A violent incident during his Chicago childhood changed the life of Emmett Carson. Not feeling safe, his parents moved the family to another neighborhood.
But Carson began to think about the families who were unable to move away. After high school, Carson earned a degree in economics from Morehouse College in Atlanta and master’s and Ph.D. degrees in public and international affairs from Princeton. The founding CEO of the Silicon Valley Community Foundation, Carson manages more than $7 billion in assets.
In Miami, one of the youth at NFL Youth Education Town (YET) at Gwen Cherry Park in Liberty City may one day replace Carson. Under the leadership of Miami attorneys H.T. Smith, Dean Colson and Hank Adorno, NFL Youth Education Town secured a $1 million grant from NFL Charities — along with an additional $2.6 million from local businesses — to build an after-school facility that houses computer rooms, classrooms, a library, gym and lighted basketball courts, baseball diamonds, and a swimming pool.
“My organization's outreach strategy is to tell a passionate and compelling story about the pain and promise of the children who benefit from the academic, athletic and health programs offered at the NFL YET Center at Gwen Cherry Park,’’ said Smith, the board chair. “In these stories, we share measurable improvement in the lives of the children.’’
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The center is one of a growing number of groups and individuals bettering South Florida, particularly its black community.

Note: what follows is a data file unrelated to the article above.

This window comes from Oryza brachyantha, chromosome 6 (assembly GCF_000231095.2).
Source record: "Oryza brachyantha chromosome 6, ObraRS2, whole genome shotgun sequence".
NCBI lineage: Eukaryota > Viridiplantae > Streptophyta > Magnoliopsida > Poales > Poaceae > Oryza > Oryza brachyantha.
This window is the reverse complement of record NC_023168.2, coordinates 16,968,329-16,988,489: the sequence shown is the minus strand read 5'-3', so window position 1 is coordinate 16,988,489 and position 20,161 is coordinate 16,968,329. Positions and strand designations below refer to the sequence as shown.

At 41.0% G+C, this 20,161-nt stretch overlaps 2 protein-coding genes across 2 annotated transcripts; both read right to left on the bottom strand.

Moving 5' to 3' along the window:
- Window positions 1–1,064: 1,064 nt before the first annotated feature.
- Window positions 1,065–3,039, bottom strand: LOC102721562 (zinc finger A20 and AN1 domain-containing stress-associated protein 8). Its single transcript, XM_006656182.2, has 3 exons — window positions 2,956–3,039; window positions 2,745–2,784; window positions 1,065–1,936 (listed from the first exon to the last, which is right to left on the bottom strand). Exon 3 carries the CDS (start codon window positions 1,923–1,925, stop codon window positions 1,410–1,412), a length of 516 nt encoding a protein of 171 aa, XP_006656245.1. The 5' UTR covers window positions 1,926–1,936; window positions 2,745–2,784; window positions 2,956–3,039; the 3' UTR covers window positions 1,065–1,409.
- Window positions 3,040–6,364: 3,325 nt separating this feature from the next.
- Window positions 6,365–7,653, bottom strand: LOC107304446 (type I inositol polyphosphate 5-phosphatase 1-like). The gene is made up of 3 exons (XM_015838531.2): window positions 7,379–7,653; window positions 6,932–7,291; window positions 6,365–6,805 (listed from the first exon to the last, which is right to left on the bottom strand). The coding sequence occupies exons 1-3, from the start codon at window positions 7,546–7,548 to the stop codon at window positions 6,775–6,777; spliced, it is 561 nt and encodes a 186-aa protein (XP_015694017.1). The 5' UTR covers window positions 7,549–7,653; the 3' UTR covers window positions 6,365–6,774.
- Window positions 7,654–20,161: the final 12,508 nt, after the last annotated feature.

One of those groups is the Booker T. Washington Foundation. Incorporated in 2003 by the BTW Class of 1957, the Foundation provides college scholarships to Booker T. Washington graduates and helps fund the school’s Saturday Academy. In 2016, the group funded 21 scholarships to Booker graduates.
Also helping students further their education: Gerald C. Grant, the branch director of financial planning at AXA Advisors in Miami, and his wife Jennifer. In 2013, they created a $1 million endowment fund to put business students through FIU.
Meanwhile, local philanthropy consultant Angelique Grant and a group of like-minded young professional friends created the South Florida Network of Blacks in Philanthropy (SFNBP) to get young people involved in giving back.
And the Miami Foundation recently held the first State of Black Philanthropy conference. Moderated by Miami attorney Marlon Hill, the panel discussed expanding the impact of philanthropy in Miami-Dade’s black community.
“Miami is still maturing in its understanding of philanthropy and the breadth of its impact,” said Miami real estate executive Barron Channer.
But through efforts like these, Miami is growing up fast.
How to get involved
NFL Youth Education Town at Gwen Cherry Park, gwencherryparkfoundation.org
Alonso Mourning Family Foundation, 100 S. Biscayne Blvd., Miami 33131 mourningfamilyfoundation.org
The Family Christian Association of American, Inc. (FCAA), 1401 NW Seventh Ave., Miami 33168 firstname.lastname@example.org
The Black Archives Historic Lyric Theater Cultural Complex, 819 NW Second Ave, Miami 33136, www.bahlt.org
The Miami Foundation, 40 NW Third St., Suite 305, Miami, 33128 givemiamifoundation.org